Bismarck, we have a spending problem

Next week, the legislature will be in session. It’s required every ten years for the purpose of redrawing our state’s legislative districts to adapt to changing population numbers. Although that is the only objective that must be fulfilled, others will be addressed. The issue of vaccine mandates surely will be. This is not only reasonable, but critical to address during the special session, because delaying until the next full session in 2023 will be far too late. The third big item is to address $1B of Federal money from the American Recovery Plan (ARPA). There is great eagerness to spend this as fast as possible. The Governor has proposed his own plan to spend all of it and a whole lot more.

According to federal guidelines, the money doesn’t need to be appropriated until the end of 2024, or fully spent until 2026. In fact, if it weren’t for redistricting, the legislature would not even be considering spending the $1B. Upon receiving a request sent to legislators for proposals on projects to spend the money, I submitted one to hold off on the spending until the next full session. In my opinion, spending a billion dollars isn’t something that should be jammed through a one-week special session. The citizens of North Dakota are far better served when that kind of money is addressed in a more deliberative and transparent manner.

I was asked how much support I expected on my proposal. My answer was that a small handful of legislators would vote for the proposal, however, a much larger number would agree the proposal is a good idea. Interestingly, the reason for that discrepancy is the perception of inevitability. When it comes to spending bills, there is an overwhelming sense that these budget bills are going to pass, so why fight a losing fight? More to the point, the thought process is really a risk assessment by the legislator. Why stick one’s neck out? Why be perceived by fellow legislators as being obstinate or worse, ideological?

This is why I chose to run for the legislature in 2012, and why, during my first session in 2013 I formed North Dakota’s version of the Freedom Caucus, called the Bastiat Caucus. Since 2011 we have seen dramatic increases in spending that mainly seem to be due to inertia, the perceived inevitability of the passage of the spending bills. It doesn’t matter what comes out of the appropriations committee, whether a 15%, 25%, or even 35% increase in an agency’s budget; it will pass. Many legislators don’t like all the spending, but they are not about to “take a stand”. So the yes votes come en masse, and then we all look at each other, recognizing we’ve spent a crazy amount of money, but reassuring each other that there really wasn’t much we could do about it anyway.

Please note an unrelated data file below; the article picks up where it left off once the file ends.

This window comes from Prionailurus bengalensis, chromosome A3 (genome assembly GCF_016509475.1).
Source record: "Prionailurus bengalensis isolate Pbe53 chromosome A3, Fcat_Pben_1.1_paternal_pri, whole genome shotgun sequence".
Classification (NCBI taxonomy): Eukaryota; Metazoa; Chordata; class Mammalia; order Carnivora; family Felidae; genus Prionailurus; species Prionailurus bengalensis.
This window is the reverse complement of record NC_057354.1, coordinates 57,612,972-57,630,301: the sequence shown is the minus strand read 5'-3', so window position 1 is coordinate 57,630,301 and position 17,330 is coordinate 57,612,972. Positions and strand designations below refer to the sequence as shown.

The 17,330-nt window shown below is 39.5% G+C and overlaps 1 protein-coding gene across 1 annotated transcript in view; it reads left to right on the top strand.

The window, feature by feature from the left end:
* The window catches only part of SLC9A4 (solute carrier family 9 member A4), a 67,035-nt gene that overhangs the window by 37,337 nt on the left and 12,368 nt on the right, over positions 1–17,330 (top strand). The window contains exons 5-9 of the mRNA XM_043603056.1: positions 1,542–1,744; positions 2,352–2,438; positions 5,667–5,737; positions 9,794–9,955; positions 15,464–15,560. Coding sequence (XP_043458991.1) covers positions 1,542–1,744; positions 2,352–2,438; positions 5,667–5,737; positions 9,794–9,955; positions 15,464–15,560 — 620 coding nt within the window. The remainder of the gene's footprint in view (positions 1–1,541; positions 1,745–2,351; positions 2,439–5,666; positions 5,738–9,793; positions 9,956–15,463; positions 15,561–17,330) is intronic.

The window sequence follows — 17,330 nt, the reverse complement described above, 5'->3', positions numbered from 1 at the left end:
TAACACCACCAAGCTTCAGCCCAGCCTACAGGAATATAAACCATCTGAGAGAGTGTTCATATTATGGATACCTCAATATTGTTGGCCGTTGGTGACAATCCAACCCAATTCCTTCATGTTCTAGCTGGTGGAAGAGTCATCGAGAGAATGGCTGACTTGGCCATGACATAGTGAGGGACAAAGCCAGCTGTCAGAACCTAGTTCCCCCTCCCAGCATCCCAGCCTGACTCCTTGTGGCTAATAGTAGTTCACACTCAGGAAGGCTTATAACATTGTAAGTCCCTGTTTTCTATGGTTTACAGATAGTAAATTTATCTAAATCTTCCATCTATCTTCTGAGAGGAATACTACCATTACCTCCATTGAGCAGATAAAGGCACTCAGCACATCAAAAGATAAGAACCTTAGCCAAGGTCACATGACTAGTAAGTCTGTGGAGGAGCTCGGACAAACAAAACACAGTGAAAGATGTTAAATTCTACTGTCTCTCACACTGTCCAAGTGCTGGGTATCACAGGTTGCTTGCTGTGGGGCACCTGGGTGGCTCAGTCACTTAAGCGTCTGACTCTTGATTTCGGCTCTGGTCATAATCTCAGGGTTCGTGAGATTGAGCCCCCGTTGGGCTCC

I received an email from a state senator pertaining to, among other things, voting No on budget bills. He identified 19 legislators who voted no on ten or more of the 49 budget bills during the 2021 session. His letter perfectly displays the errant thinking of some legislators when it comes to spending bills. He said that voting No on the budgets is an abdication of the responsibility we have to fund state government, and is not a conservative position. What he is doing is employing a very common logical fallacy known as a false choice, or false dilemma. The alleged choice legislators must make is between passing the state agency budget bill regardless of the amount, or choosing to not fund the agency at all. Completely ignored is the obvious choice to vote No on the large spending bill, and upon there being enough No votes, the bill will go back to committee, get pared down, and come back to the legislators to vote Yes on the less expensive bill – to the benefit of the taxpayer.

All in all, we have a very strong history of record-level spending in a legislature composed of a super-majority of Republicans. I believe it occurs to a significant degree due to basic human psychology. We don’t want to fight for something we believe has no chance of winning. We don’t want to stand out as being a problem, as it is much more comfortable to “go with the flow”. We don’t want to be singled out, marginalized, or ridiculed. And we have a tendency to buy into the idea that if we don’t vote in favor of the big-spending budget bills, we aren’t doing our job.

It’s all easily remedied, but legislators must first be aware that we have a spending problem, and we can actually fix it. I believe it will require much more pressure from the voters before we get to that point.

Becker is the founder and leader of the Bastiat Caucus of the North Dakota Republican Party and has represented District 7 in the House since 2013.


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